“I have endured the most risks for this damn operation. I will not allow our eagerness to cloud the operational procedure. He must be shown responsible for the events that have transpired. This is the final phase. If this fails, I go down. If I go down, you go down. Are we clear?”

“Very well. I will call you when it is finished.”




“She’s late,” he whispered, glaring down at his wrist watch.

Re-examining the text he sent her shortly after evading the police at the hotel, he began to worry. “St. Ignatius Roman Catholic parish is no more than a forty-five minute drive. She’s been to Waxahachie many times. What is taking her so long?”

Hearing the large, wooden doors of the parish slam shut, along with the sound of quickly paced, intentional walking, Brush slid the curtain of the confessional booth open just enough to confirm identity.

“Alpha-Zulu-November,” said Kelly, sliding open the door, revealing the screen between booths.

“Oscar-Delta-Bravo,” he replied.

“I’m glad you made contact. How are you doing?”

“I’ve been better.”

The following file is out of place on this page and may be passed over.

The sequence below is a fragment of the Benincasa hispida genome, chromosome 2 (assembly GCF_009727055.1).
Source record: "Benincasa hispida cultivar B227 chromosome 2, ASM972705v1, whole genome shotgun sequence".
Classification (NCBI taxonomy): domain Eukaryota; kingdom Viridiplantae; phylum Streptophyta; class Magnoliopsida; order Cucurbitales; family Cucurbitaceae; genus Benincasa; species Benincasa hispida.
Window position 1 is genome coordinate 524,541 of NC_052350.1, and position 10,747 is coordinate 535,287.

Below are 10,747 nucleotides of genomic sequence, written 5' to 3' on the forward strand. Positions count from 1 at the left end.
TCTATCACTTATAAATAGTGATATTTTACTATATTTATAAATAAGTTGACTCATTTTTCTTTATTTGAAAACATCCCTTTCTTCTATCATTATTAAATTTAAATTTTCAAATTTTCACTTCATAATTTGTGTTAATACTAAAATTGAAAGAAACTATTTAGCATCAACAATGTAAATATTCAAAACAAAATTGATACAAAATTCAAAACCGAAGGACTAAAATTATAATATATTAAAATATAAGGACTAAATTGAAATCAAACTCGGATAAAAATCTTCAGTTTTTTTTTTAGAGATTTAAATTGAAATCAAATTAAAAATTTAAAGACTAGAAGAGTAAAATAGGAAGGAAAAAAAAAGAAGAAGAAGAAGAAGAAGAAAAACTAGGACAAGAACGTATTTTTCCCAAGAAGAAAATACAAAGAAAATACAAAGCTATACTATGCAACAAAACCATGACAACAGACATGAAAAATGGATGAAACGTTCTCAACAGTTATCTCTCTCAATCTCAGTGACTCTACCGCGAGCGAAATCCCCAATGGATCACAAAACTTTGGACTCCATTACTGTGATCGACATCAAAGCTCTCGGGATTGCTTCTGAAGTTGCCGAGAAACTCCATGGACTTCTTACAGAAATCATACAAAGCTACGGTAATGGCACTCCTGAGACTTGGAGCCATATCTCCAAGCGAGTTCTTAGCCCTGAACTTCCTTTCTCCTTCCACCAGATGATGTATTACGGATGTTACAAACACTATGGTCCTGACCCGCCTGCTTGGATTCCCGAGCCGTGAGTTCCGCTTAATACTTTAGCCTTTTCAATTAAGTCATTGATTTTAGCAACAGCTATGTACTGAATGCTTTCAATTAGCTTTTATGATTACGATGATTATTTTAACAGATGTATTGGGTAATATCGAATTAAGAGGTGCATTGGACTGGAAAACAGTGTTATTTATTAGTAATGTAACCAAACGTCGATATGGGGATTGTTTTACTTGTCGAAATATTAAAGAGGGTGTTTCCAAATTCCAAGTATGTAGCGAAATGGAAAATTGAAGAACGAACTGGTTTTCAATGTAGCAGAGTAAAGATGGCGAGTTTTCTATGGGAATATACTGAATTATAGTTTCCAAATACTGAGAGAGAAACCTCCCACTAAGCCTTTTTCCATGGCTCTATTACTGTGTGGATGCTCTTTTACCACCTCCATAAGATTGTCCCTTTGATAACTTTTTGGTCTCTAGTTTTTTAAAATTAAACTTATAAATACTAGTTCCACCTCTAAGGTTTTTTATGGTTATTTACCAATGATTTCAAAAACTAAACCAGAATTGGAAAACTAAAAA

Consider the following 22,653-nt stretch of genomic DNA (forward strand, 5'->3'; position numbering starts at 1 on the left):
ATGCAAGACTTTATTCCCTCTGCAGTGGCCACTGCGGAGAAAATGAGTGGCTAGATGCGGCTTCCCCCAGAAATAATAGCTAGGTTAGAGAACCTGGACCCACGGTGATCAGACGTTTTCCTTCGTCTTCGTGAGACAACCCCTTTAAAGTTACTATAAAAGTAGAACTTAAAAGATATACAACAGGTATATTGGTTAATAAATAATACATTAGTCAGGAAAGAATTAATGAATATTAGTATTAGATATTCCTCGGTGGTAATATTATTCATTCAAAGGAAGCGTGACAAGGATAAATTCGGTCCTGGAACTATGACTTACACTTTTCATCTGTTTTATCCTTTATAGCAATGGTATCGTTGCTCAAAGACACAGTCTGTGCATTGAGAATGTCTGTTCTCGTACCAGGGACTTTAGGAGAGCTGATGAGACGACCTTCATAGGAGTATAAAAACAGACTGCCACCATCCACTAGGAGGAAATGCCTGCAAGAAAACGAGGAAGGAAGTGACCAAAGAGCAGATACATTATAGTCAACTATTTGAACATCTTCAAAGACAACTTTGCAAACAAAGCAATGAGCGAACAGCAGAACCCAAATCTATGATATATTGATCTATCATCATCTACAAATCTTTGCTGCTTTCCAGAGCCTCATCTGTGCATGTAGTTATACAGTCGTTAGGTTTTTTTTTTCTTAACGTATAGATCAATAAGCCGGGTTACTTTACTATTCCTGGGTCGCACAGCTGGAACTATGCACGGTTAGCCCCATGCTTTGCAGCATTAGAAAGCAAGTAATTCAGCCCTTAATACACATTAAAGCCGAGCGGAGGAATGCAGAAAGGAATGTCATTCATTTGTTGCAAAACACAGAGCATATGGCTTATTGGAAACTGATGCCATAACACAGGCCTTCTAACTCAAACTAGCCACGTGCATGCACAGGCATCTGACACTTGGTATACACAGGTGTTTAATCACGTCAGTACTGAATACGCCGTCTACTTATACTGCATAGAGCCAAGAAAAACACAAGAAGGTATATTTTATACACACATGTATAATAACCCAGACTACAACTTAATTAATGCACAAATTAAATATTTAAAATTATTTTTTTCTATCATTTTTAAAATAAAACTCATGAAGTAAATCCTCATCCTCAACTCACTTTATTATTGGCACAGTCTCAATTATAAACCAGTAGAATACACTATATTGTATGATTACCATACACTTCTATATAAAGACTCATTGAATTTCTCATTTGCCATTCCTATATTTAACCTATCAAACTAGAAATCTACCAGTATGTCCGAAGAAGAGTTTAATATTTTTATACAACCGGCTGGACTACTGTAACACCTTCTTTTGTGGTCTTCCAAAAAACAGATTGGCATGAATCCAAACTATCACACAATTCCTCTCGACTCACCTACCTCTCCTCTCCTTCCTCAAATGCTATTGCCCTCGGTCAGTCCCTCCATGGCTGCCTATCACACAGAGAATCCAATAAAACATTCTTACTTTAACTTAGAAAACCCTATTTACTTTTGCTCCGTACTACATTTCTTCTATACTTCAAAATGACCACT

“Have you located the girls?”

“No, but considering all the trouble I’ve caused, it wouldn’t make sense for them to still be in the U.S. They know I’m hunted. Crossing the border is nearly impossible for me at this point.”

“Well, Dad said your picture has been sent to the border patrol. And, the state is on high alert as well. It’s over, isn’t it,” she asked, tears forming in her eyes.

Brush remained silent. Hearing Kelly struggle caused him to choke-up as well.

“Is it,” she asked, the desperation in her voice unmistakable.

“Circumstances have gotten more complicated, but it isn’t over. I will retrieve Amber.”

“It’s good to hear your voice again.”

“Yours too.”

“Where will you go next?”

“I’m not sure yet.”

“Just be careful, Andy.”

“The next time we meet, this will all be over.”

“How is this going to end?”

Brush shook his head. “I don’t know, but if they’ve hurt her in any way, so help me God they’ll pay.”




He waited until the one remaining clergyman still present in the building had departed the sanctuary before stepping out of the booth.

Disappearing through the backdoor, he was almost to his vehicle when the sheriff and his three deputies emerged from behind the tree line.

“Freeze right where you are,” ordered the sheriff with two of his deputies, their weapons raised. The third remained quiet, nervous.

Brush reached for his 9mm.

“Don’t do it, boy,” said the sheriff.

“Why not,” he asked, removing the firearm from its holster. “Huh? Why the hell not?”